September 24, 2014

Open Water, Greener Planet: Meet Zipcar’s Modern Sailor

Sun is slinking away from the expansive Midwestern sky over Lake Michigan, glinting off of the poles and masts of the sailboats peppering Montrose Harbor. Colleen Feeny is sitting on the edge of one, makeup-less and barefoot, sipping on some white wine.

Active and eco-minded, Colleen thrives upon the open sea.Active and eco-minded, Colleen thrives upon the open sea.

She’s just finished the Herb Kaczmarek buoy race in Chicago, where her team came in first place for one of the day’s two jaunts — not an uncommon placement for the Vayu. Paying homage to the Hindu God of Wind, it’s an apt name for a vessel propelled by nature’s elements. A Beneteau 40.7, this is one of the larger, more competitive sailboats, always manned by a crew of eight to twelve, Colleen among them. Captain Ron (actually his name) snaps a photo of us as we chat. “I’ve gotta document the documenting!” he says, smiling and sun-freckled.

Colleen is one of Zipcar’s very own Jill of All Trades. (Otherwise known as our Regional Expansion Project Manager in Chicago.) But when she’s not sharing cars, she’s sharing stories of her days and nights spent on the water, complete with whatever nature throws at her: microbursts of wind, buckets of rain, or beating sun. This is her ninth season racing, but it’s been in her blood much longer. She grew up spending summers on her family’s Hobie Cat in Michigan, learning the ropes and breathing in the open air that filled its sails. After college she went to work for her family’s car dealership in Elgin, but felt propelled toward a life with a more positive impact on the planet.

This is what jib trimmers, a skipper, and a pit person look like. (Captain Ron’s in the back, with the yellow sleeves.)

So in 2006, she hopped aboard a flight to Mexico for NOLS (National Outdoor Leadership School) skills-based sailor training program, temporarily swapping gas-fueled vehicles for a mode of transportation that piggybacked off the elements. “You go back to nature. You live outside and your schedule follows the sun,” she says. It was winter in Mexico, with blazing sun during the day, and crisp wind requiring gloves and hats at night. Shivering but fulfilled, it was the start a lifelong fervor. And when Colleen returned to the auto industry shortly after, she decided to help people share cars rather than buy them.

From zero to 60 knots, Colleen has grown from novice to veteran, learning the ins and outs of her sport: When you sail downwind, you use the spinnaker (the big colorful sail). Upwind, it's the double white ones. There’s a tactician, main sail trimmer, jib trimming crew, guy trimmer, spinnaker trimmer, pit person, mast man, foredeck crew and, of course, a driver. (Captain Ron is technically Skipper Ron!) It takes a meshed team to get the nuances right; a fraction of an inch often means speeding up and overtaking the competition.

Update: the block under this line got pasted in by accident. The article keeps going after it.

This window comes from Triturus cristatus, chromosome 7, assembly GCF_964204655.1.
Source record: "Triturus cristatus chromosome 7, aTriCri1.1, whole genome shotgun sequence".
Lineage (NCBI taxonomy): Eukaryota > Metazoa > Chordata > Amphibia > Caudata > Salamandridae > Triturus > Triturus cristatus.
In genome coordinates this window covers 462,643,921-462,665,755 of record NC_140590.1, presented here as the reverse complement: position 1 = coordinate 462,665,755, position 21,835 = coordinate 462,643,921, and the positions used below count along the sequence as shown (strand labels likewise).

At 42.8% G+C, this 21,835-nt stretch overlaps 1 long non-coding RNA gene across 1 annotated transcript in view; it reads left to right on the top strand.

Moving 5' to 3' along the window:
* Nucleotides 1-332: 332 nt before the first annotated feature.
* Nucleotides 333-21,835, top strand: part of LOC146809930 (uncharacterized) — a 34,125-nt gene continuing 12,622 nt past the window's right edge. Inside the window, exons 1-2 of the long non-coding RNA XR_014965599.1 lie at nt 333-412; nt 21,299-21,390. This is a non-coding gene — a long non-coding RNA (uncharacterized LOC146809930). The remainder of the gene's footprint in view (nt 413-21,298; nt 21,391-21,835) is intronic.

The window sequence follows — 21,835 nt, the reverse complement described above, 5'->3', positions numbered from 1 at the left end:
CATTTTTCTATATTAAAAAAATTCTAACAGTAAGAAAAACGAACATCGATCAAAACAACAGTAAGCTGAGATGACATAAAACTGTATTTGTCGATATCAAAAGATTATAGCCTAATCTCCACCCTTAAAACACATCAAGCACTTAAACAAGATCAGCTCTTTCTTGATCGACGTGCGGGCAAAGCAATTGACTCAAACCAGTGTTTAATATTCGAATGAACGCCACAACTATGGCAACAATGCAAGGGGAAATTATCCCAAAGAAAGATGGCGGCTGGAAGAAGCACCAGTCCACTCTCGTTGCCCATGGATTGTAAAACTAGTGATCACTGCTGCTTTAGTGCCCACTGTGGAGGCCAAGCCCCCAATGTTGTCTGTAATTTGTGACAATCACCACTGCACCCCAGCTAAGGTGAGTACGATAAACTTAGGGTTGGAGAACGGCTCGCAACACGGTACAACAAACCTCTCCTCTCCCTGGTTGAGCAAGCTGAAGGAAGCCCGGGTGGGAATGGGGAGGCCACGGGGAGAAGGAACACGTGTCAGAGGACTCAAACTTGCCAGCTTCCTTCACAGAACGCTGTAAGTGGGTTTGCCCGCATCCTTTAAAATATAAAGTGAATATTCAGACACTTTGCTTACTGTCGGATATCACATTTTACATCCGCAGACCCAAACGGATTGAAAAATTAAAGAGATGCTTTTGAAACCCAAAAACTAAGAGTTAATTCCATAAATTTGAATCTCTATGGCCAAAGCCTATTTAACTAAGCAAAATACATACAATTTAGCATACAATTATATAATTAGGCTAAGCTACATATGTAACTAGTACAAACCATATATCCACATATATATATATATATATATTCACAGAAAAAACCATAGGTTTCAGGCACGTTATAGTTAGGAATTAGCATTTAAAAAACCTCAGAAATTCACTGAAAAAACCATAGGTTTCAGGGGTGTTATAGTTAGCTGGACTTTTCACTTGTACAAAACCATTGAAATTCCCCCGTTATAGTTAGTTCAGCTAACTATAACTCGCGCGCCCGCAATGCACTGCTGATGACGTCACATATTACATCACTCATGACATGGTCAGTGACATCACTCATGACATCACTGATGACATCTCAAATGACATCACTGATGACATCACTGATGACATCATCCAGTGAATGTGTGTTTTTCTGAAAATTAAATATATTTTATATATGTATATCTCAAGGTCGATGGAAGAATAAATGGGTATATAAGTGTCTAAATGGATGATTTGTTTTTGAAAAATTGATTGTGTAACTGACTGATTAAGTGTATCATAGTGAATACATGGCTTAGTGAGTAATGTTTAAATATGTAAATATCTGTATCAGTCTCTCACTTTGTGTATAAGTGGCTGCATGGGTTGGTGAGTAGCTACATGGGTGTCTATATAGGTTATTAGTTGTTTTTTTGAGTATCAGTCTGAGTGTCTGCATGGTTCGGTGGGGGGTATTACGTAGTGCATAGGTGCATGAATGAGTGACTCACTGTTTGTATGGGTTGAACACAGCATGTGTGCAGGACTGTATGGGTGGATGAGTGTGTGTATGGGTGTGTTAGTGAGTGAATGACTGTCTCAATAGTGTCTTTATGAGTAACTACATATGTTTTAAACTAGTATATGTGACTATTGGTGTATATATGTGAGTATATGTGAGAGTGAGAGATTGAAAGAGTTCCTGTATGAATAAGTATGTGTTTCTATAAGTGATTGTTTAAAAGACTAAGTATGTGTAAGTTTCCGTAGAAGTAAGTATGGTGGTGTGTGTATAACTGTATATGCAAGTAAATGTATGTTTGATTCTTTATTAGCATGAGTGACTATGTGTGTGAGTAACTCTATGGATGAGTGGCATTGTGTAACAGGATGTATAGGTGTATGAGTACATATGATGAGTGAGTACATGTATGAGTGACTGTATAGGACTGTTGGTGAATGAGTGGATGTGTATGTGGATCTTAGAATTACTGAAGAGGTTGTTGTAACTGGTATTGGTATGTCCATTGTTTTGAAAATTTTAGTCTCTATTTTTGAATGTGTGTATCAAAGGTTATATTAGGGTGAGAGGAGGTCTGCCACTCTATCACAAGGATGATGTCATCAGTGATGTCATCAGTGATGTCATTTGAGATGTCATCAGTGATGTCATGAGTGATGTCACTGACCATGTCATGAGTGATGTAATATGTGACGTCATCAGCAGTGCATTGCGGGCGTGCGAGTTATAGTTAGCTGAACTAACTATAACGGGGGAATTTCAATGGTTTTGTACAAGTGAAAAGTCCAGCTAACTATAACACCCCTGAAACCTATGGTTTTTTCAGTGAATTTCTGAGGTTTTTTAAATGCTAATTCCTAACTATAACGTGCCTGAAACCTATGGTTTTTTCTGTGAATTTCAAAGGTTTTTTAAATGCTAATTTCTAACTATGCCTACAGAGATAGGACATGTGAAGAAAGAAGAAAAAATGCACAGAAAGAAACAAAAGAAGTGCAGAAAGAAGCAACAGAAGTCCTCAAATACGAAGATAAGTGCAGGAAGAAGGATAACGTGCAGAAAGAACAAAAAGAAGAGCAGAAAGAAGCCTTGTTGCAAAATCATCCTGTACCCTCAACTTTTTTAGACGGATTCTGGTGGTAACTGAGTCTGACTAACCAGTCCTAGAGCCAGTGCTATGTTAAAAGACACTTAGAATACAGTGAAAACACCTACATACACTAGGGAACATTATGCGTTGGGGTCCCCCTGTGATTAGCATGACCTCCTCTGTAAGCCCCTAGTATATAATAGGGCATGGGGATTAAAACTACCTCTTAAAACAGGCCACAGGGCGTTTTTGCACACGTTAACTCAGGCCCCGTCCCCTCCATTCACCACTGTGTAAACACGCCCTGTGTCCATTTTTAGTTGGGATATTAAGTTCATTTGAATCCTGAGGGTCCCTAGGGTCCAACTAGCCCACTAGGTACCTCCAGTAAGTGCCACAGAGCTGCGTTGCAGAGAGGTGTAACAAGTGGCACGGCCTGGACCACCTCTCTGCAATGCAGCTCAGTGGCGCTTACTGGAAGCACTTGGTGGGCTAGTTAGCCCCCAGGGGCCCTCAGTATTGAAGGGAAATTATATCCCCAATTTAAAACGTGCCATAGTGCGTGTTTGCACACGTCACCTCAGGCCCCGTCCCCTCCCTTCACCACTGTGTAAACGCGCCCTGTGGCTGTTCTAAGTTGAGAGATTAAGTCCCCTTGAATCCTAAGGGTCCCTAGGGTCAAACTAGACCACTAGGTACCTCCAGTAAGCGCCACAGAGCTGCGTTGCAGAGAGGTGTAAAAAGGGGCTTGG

It all comes down to the annual Mac Race, where nerves meet exhilaration. A cross-lake race of 333 straight miles from Chicago to Mackinac Island in Michigan, it’s the largest fresh water race in the world — old and famous with an assemblage of international sails and sailors. Over 300 boats compete for 49 hours. Crew members take seamless shifts of 4 hours on, 4 hours off; exhausting but breathtaking. “Sometimes as the sun comes up, there are no boats as far as you can see on the horizon. Other times, out of nowhere, someone is within a hundred yards. Everyone takes a different path to get there,” says Colleen.

Colleen’s teammate-in-training masters the mast position.Colleen’s teammate-in-training masters the mast position.

Regardless of where you place in the end (and let's be clear, the Vayu tends to settle in near the top), camaraderie is at the heart of it all. Colleen learned the lesson on day one: Sailors are a friendly bunch — especially when you bring along some brewskies! A friend advised her to stand at the end of the dock with a 6-pack, and someone would eventually talk to her. “It worked! Some guy came up to me and said, ‘Can I help you?’ I said, ‘I don’t know, do you have a boat?’”

Today she completes maybe 25 races every summer, some with multiple legs. But it doesn’t come without its fair share of scrapes and bruises. She gets beat up so regularly, you might call it her bread and butter: black eyes from swinging jibs, bandaged hands from rope burns, bruised legs. “I used to call them my summer legs in previous seasons because they’re always black and blue,” she says. The woman is a fighter for what she loves — and it doesn’t end on the water. Her focus on sustainability seeps into all aspects of her life and work.

A few years back, during the Olympic bid, “I grew scared that millions of people would descend upon our city, producing all that waste and getting plastic bags into our lake, sewers, and trees.” So she went to the ‘green’ Alderman at the time and asked for his help getting a grant to stop plastic bag usage in Chicago. Fast forward a few years after tireless work, the formation of a team, drafts of legislation, and several votes supporting her idea — and it actually culminated in the recent plastic bag ban passed in Chicago. “We are destroying this amazing planet and I find it hard to sit by and watch. I need to be a part of trying to stop the damage we’re causing,” she says. It’s why she fights for her city. It’s why she joined the Zipcar family. And it’s partially why she sails.

Every April or May, as Chicago begins to thaw out and city dwellers start to shed their floor-length down jackets, Colleen begins to anticipate the start of her sailing season. “As you get away from the city, all of the noises start to fade. After only a few minutes, you can’t hear the cars or the people or the sirens any longer,” she says. “You get a whole different perspective of Chicago from the water.”